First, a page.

And, finally, boring as this is: Mr Banks - odious man though he appears to be - has not yet been found guilty of anything and deserves the same presumption of innocence as everyone else.
    According the DM article, May declined because it " was simply too explosive in run up the 2016 EU Referendum". They don't give a source for that (in fact it's not even a quote, they just state it), so I'm not sure how trustworthy that is.
  • AnazinaAnazina Posts: 2,565
    Cyclefree said:

    Anazina said:

    If we are having a scientist, it would be great to see one of the foremost scientists of our time, Professor Richard Dawkins, honoured on the banknote. One of the very few senior individuals prepared to fight for humanism and the miracle of being born in the first place – and draw attention to the flaws of organised superstition, without fear or favour for any particular strand of such superstition. Given the strong case, it won't be him.

    I don't think other scientists hold him in quite the high regard that he holds himself (or that you do).
    He is disliked by jealous peers because of his incisive thinking, large media profile and clarity of communication – all rare qualities in the world of academia.
  • HYUFDHYUFD Posts: 47,145
    Anazina said:

    If we are having a scientist, it would be great to see one of the foremost scientists of our time, Professor Richard Dawkins, honoured on the banknote. One of the very few senior individuals prepared to fight for humanism and the miracle of being born in the first place – and draw attention to the flaws of organised superstition, without fear or favour for any particular strand of such superstition. Given the strong case, it won't be him.

    Dawkins is more famous for being a noted militant atheist than a first rate Scientist.

    Hawking would be far more appropriate and although he was also an atheist he was more tolerant of the religious and focused on his science first
  • AnazinaAnazina Posts: 2,565

    Anazina said:

    If we are having a scientist, it would be great to see one of the foremost scientists of our time, Professor Richard Dawkins, honoured on the banknote. One of the very few senior individuals prepared to fight for humanism and the miracle of being born in the first place – and draw attention to the flaws of organised superstition, without fear or favour for any particular strand of such superstition. Given the strong case, it won't be him.

    He's still alive. That rules him out surely?

    Plus having the Supreme Governor of the Church of England on one side of the note and an avowed atheist on the other would seem a mite dissonant.
    Well it would provide balance. We should have disestablished the church eons ago – that the Queen is somehow defender of the organised national superstition is a complete embarrassment.
  • HYUFDHYUFD Posts: 47,145
    edited November 2

    HYUFD said:

    Not happening as much as I'd love for David Cameron (pbuh) to return.

    The most pertinent bit from The Sun story.

    In a separate development, the ex-Tory boss’s old nemesis Boris Johnson has also told his friends he has given up hope of becoming the next Tory leader.

    But Boris still hopes to be “in the mix” for a Cabinet job under Mrs May’s successor.

    Political friends say the former London Mayor is unlikely to even enter the next leadership race.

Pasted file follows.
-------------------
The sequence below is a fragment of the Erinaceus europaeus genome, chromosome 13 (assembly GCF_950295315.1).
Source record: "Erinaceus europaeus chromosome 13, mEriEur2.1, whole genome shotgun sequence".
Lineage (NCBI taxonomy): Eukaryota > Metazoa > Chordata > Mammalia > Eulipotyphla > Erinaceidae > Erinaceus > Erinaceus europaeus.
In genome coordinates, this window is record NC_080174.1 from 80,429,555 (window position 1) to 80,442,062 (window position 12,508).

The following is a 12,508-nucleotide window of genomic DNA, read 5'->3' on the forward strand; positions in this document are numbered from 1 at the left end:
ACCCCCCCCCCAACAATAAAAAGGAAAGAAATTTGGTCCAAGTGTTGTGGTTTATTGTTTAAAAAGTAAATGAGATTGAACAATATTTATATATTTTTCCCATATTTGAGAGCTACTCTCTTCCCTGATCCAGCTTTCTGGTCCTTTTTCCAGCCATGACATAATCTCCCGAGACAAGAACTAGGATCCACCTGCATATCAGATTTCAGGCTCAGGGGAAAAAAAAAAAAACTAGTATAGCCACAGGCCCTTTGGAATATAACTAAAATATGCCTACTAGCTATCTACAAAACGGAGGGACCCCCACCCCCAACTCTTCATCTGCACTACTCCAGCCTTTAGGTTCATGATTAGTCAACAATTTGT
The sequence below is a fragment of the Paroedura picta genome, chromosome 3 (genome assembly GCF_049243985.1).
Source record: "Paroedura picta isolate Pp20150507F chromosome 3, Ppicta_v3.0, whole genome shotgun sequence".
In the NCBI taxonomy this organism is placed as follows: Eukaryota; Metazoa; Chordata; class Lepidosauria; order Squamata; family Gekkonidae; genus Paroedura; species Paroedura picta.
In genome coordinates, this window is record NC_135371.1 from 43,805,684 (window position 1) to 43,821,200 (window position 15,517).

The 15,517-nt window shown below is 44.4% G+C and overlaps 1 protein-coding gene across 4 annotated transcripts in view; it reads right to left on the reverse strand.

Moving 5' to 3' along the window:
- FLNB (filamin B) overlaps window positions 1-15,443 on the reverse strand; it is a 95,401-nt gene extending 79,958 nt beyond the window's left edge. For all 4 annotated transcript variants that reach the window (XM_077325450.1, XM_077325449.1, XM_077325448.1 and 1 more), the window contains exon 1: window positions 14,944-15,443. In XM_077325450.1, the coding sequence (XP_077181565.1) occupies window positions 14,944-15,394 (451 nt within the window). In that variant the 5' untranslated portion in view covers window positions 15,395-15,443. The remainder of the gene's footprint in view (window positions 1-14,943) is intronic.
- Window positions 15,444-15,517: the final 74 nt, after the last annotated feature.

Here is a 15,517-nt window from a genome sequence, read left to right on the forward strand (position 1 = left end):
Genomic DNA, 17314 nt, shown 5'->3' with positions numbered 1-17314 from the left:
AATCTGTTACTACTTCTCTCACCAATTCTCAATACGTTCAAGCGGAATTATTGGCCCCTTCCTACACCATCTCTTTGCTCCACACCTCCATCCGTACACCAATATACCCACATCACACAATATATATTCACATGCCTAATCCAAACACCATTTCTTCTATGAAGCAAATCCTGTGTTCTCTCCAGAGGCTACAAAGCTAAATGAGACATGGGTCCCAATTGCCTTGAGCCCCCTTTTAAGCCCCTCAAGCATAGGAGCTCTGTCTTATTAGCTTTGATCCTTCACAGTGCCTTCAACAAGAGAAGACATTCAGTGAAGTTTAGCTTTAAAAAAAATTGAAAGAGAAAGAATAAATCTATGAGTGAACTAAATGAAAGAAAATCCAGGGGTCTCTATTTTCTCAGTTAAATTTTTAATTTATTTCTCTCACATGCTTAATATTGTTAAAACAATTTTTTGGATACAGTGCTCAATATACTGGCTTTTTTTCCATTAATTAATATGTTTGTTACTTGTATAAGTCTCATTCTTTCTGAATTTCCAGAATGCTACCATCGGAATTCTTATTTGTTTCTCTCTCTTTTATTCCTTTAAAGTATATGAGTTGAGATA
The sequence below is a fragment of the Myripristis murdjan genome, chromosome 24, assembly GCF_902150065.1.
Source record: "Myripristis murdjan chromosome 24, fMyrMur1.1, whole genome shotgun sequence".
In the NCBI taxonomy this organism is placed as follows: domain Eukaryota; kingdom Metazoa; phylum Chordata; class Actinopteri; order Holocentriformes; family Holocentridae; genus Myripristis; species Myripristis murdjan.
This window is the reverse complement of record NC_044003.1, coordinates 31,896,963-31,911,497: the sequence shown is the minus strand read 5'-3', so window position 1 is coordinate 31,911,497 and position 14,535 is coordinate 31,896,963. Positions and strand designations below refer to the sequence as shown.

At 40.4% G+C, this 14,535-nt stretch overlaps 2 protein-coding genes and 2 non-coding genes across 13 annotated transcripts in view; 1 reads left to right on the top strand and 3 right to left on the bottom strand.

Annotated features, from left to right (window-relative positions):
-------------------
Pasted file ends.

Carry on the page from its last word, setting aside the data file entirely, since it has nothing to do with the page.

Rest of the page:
One said: “If Boris think the chances are against him, he won’t go for it. He deosn’t want to be humiliated by coming fourth or fifth”.

    Except the chances are not against him given Boris leads this month's ConHome Tory members poll

    https://www.conservativehome.com/thetorydiary/2018/11/conhomes-survey-davis-tears-a-chunk-off-johnson-who-now-leads-javid-by-less-than-a-point.html
    Yet the members have no say on who the final two are, it is down to the MPs, which is why Boris won't stand again.

    He knows he'd get beaten like Zanzibar in the Anglo-Zanzibar war.
    Tory MPs put Andrea Leadsom and David Davis and IDS in the final 2, no reason they could not do the same with Boris
  • MarqueeMarkMarqueeMark Posts: 20,111
    kle4 said:

    kle4 said:

    I find it hard to believe Cameron would even privately mention coming back before even this initial phase of Brexit is done, and even if the intention would be to come back after it, say in late 2019. It will always be hard because he will have sat out the most critical period for seemingly no other reason than to avoid the hassle, since if he wanted to be a backbencher he could have been. But that is even more notable if he is back soon.

    Give it 5 years.

    Even after 5 years, if he were to pop up as Foreign Secretary, his opposite number in say Russia would know he was dealing with the Guy Who Fucked Up The Referendum. He is hardly likely to be quaking in his boots at having to deal with the ex-PM....
    That's just another argument toward saying former leaders should never be able to contribute at the top of politics ever again, which I don't think is necessarily a good thing. There are many political reasons Cameron would find it hard to make a come back, but even though the referendum destroyed his premiership I see no actual reason he could not be a decent Cabinet Minister under someone.
    Cameron's case is more extreme. He has no credibility with the Brexiteers, whom he belittled throughout the Referendum process. And Remainers believe that he has inflicted the greatest calamity on this country in 70/700 years (delete as appropriate), just in order to play politics within the Conservative Party.